South America’s premier soccer league championship match, Copa Libertadores, has been postponed for a second time following an attack on the team bus for the visiting Boca Juniors on Saturday while it was on the way to the stadium in Buenos Aires. The final was pushed back to Sunday after the incident, but officials for CONEMBOL, the governing body of South American soccer, announced Sunday that the match would be rescheduled. The organization did not say when the game would take place, but it will meet Tuesday, per the Associated Press.
“We have to analyze a sports inequality. The conditions cannot be met — a team has been attacked,” CONMEBOL President Alejandro Dominguez said. “The image shown to the world because of the actions of a few misfits is embarrassing. This is not what soccer is about.”
Boca players had sustained cuts and bruises to their legs and “corneal abrasions” during the attack Saturday, according to medial reports obtained by the international press, though the team did not permit doctors from CONEMBOL to examine the players. Boca was on its way to play the second leg of the final against home side River Plate of Buenos Aires; the first leg, played earlier this month, ended in a 2-2 tie.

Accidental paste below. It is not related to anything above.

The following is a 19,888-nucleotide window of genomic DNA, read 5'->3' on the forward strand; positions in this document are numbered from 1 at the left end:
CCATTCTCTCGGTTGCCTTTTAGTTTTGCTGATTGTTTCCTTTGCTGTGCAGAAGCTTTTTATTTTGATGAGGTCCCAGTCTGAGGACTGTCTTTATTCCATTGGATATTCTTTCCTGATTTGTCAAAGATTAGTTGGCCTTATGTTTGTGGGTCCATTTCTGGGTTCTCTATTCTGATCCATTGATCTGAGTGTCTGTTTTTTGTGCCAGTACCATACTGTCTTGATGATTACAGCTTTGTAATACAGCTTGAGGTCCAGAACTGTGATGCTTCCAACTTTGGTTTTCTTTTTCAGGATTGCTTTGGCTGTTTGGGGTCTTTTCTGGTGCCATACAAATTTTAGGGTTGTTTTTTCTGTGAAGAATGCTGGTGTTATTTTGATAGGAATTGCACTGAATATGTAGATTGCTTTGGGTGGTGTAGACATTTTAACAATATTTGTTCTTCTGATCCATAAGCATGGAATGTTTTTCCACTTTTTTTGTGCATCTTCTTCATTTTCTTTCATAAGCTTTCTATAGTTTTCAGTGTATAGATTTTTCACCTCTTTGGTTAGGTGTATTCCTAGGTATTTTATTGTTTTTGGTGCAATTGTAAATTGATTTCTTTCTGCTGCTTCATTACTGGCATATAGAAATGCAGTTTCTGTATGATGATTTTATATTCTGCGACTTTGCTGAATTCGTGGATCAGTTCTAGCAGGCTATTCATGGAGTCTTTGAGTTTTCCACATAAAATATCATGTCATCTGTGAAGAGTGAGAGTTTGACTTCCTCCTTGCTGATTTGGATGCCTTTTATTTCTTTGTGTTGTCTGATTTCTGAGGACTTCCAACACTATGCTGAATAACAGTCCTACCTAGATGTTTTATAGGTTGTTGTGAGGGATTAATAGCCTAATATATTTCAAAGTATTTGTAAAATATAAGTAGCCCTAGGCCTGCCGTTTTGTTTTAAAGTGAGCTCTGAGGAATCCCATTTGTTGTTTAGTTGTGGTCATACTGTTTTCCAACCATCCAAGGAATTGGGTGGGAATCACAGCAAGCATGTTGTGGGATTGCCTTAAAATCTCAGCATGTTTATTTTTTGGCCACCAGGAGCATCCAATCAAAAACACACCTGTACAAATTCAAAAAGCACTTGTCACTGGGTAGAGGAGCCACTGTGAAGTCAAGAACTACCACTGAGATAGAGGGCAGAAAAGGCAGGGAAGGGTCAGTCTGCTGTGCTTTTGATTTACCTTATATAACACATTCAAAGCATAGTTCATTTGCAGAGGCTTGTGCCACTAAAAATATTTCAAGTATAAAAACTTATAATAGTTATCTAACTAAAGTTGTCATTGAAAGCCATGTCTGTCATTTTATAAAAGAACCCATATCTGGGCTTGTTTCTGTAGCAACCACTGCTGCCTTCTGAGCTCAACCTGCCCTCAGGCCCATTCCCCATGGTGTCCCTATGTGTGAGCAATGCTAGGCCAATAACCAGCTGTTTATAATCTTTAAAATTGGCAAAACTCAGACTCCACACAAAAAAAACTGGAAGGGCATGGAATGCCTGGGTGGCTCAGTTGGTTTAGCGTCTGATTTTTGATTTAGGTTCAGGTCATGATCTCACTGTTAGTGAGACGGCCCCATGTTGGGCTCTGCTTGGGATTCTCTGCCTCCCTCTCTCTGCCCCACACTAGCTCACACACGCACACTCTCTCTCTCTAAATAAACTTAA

Wooden sticks and stones were used by the assailants to break the windows of the Boca bus, causing harmed to players from the projectiles and shattered glass, the team said. They also suffered the effects of tear gas police used to disperse the crowds.
The bus driver told the Guardian he fainted during the attack and Boca vice president Dario Richarte took the wheel.
CONEMBOL initially said it would delay the match by an hour after complaints from Boca coaches, then extended the delay to 2 hours 15 minutes, before eventually postponing the match until Sunday.
“We are not ready to play this match as we were,” Richarte said to the Associated Press.
The CONEMBOL doctors who issued the medical report on Boca players' injuries concluded, “From a medical point of view, there does not exist a cause for the suspension of the match.”
Boca continued protesting that delay, while Dominguez consulted with FIFA President Gianni Infantino on how to proceed, according to the Associated Press.
Just before 5 p.m., referees took the field to warm up, and event staff continued with routine pregame procedures. Police clashed with demonstrators around the stadium and in downtown Buenos Aires over the incident. The match has been dubbed “The Game of the Century,” because it is the first time the popular Argentine sides met in the Copa Libertadores final.
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